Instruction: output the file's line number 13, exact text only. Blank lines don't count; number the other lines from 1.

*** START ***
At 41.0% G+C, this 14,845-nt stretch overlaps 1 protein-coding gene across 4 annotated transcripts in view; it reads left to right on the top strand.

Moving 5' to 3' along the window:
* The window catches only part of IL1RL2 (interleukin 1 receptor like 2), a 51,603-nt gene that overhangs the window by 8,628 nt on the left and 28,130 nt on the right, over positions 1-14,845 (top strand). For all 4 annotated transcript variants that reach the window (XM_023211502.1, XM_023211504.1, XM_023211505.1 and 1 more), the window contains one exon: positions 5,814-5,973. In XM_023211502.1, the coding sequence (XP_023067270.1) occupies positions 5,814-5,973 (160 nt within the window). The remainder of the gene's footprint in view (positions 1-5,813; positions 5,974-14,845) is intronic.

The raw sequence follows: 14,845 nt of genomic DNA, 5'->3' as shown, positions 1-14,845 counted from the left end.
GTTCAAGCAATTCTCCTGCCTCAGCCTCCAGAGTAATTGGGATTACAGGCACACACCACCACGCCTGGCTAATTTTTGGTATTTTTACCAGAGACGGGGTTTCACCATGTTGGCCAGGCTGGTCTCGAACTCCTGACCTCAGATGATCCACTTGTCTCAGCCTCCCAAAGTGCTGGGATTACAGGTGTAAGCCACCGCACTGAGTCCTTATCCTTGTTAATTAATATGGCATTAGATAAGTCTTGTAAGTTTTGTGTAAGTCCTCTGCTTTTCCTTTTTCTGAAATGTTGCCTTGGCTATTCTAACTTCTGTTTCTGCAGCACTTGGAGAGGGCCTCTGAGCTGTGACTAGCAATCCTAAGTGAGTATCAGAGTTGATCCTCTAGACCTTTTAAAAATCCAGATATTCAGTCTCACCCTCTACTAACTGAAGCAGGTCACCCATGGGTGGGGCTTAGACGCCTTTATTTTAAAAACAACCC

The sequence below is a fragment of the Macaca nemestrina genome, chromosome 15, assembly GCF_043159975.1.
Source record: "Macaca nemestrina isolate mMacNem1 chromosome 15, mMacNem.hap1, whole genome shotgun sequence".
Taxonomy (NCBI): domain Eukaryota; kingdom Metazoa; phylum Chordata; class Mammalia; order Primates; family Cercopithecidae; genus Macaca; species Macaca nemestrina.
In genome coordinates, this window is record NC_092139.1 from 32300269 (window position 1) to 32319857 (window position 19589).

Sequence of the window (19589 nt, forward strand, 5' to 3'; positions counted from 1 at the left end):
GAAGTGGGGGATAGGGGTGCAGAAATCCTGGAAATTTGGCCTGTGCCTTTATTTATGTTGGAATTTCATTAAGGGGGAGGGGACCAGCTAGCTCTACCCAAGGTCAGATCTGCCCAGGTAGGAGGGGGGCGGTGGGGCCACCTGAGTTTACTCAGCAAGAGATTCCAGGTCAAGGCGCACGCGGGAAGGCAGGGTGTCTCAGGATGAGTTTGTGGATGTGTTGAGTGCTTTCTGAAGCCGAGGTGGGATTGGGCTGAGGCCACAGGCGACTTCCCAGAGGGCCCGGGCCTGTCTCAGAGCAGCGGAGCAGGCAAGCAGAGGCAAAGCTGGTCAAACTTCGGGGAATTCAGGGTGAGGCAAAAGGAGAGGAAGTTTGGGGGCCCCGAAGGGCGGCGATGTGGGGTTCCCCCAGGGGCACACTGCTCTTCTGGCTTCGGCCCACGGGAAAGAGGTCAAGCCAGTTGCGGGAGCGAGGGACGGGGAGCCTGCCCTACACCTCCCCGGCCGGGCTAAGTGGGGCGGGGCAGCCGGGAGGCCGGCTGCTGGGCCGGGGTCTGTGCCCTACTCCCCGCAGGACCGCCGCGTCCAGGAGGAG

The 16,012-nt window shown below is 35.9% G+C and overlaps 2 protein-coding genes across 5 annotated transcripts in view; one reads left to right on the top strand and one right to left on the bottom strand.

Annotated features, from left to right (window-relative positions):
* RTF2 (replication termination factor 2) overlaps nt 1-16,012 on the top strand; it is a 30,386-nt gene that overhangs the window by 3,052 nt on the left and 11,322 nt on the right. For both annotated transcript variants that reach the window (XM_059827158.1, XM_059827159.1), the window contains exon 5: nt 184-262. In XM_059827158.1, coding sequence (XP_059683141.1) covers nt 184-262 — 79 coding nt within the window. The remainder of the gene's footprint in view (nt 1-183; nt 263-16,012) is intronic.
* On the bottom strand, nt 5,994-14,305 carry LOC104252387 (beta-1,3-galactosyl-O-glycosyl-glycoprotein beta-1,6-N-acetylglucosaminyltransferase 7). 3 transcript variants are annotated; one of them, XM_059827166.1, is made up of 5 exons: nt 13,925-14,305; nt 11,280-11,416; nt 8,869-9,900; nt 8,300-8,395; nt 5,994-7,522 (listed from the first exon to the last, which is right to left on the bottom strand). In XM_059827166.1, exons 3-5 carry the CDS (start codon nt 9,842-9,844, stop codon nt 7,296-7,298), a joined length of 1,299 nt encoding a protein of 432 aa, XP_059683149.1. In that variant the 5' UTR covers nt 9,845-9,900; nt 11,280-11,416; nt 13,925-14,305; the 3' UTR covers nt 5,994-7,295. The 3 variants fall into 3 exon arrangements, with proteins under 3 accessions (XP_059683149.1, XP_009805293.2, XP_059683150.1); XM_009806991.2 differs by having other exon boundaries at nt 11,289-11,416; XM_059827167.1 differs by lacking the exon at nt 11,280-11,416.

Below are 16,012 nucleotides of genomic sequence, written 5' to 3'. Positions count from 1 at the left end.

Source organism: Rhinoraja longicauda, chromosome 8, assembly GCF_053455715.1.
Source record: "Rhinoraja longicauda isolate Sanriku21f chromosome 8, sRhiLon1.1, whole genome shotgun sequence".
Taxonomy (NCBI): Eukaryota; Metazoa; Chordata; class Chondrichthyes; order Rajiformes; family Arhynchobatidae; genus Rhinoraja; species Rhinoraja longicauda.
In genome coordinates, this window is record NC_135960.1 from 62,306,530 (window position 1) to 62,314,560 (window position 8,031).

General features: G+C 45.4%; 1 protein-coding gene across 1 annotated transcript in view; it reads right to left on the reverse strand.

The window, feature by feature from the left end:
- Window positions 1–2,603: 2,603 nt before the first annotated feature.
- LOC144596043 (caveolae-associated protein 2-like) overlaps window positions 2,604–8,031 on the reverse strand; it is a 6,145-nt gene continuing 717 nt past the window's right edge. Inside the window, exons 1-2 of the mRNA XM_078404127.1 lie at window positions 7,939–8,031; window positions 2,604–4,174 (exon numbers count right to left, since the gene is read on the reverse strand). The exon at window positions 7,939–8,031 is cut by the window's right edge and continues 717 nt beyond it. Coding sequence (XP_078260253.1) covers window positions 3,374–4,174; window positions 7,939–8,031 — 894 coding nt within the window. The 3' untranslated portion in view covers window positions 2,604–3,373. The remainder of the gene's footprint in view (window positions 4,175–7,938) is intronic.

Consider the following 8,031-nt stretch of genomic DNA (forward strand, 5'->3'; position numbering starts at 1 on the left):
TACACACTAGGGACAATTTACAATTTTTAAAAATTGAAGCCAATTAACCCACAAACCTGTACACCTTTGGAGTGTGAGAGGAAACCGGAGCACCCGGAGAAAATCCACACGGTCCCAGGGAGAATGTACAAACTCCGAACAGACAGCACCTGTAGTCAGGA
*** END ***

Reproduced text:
Annotated features, from left to right (window-relative positions):